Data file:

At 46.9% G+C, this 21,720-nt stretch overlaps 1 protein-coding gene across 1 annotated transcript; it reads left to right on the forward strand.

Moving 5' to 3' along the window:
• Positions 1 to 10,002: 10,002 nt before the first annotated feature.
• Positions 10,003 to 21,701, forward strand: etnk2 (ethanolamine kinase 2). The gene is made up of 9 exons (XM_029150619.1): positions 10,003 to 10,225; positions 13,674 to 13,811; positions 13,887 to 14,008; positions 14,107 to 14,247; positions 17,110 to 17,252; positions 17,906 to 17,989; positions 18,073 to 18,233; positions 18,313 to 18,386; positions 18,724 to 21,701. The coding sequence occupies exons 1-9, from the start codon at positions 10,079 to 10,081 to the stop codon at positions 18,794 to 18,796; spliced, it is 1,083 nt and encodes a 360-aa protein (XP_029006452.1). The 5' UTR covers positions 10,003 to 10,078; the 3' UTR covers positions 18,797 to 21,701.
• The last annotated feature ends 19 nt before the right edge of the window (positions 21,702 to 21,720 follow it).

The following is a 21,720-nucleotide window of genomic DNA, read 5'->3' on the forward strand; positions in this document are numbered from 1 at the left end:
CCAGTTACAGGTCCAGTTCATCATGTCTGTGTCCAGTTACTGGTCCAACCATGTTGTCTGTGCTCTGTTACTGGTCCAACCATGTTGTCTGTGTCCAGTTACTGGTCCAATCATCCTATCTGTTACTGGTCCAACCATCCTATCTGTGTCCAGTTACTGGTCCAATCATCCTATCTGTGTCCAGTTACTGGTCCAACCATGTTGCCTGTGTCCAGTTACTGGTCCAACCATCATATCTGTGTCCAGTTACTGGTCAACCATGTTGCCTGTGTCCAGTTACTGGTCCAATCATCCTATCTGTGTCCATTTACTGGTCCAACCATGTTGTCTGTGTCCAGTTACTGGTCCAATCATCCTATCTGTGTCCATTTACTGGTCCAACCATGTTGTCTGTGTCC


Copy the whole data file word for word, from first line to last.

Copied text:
At 46.9% G+C, this 21,720-nt stretch overlaps 1 protein-coding gene across 1 annotated transcript; it reads left to right on the forward strand.

Moving 5' to 3' along the window:
• Positions 1 to 10,002: 10,002 nt before the first annotated feature.
• Positions 10,003 to 21,701, forward strand: etnk2 (ethanolamine kinase 2). The gene is made up of 9 exons (XM_029150619.1): positions 10,003 to 10,225; positions 13,674 to 13,811; positions 13,887 to 14,008; positions 14,107 to 14,247; positions 17,110 to 17,252; positions 17,906 to 17,989; positions 18,073 to 18,233; positions 18,313 to 18,386; positions 18,724 to 21,701. The coding sequence occupies exons 1-9, from the start codon at positions 10,079 to 10,081 to the stop codon at positions 18,794 to 18,796; spliced, it is 1,083 nt and encodes a 360-aa protein (XP_029006452.1). The 5' UTR covers positions 10,003 to 10,078; the 3' UTR covers positions 18,797 to 21,701.
• The last annotated feature ends 19 nt before the right edge of the window (positions 21,702 to 21,720 follow it).

The following is a 21,720-nucleotide window of genomic DNA, read 5'->3' on the forward strand; positions in this document are numbered from 1 at the left end:
CCAGTTACAGGTCCAGTTCATCATGTCTGTGTCCAGTTACTGGTCCAACCATGTTGTCTGTGCTCTGTTACTGGTCCAACCATGTTGTCTGTGTCCAGTTACTGGTCCAATCATCCTATCTGTTACTGGTCCAACCATCCTATCTGTGTCCAGTTACTGGTCCAATCATCCTATCTGTGTCCAGTTACTGGTCCAACCATGTTGCCTGTGTCCAGTTACTGGTCCAACCATCATATCTGTGTCCAGTTACTGGTCAACCATGTTGCCTGTGTCCAGTTACTGGTCCAATCATCCTATCTGTGTCCATTTACTGGTCCAACCATGTTGTCTGTGTCCAGTTACTGGTCCAATCATCCTATCTGTGTCCATTTACTGGTCCAACCATGTTGTCTGTGTCC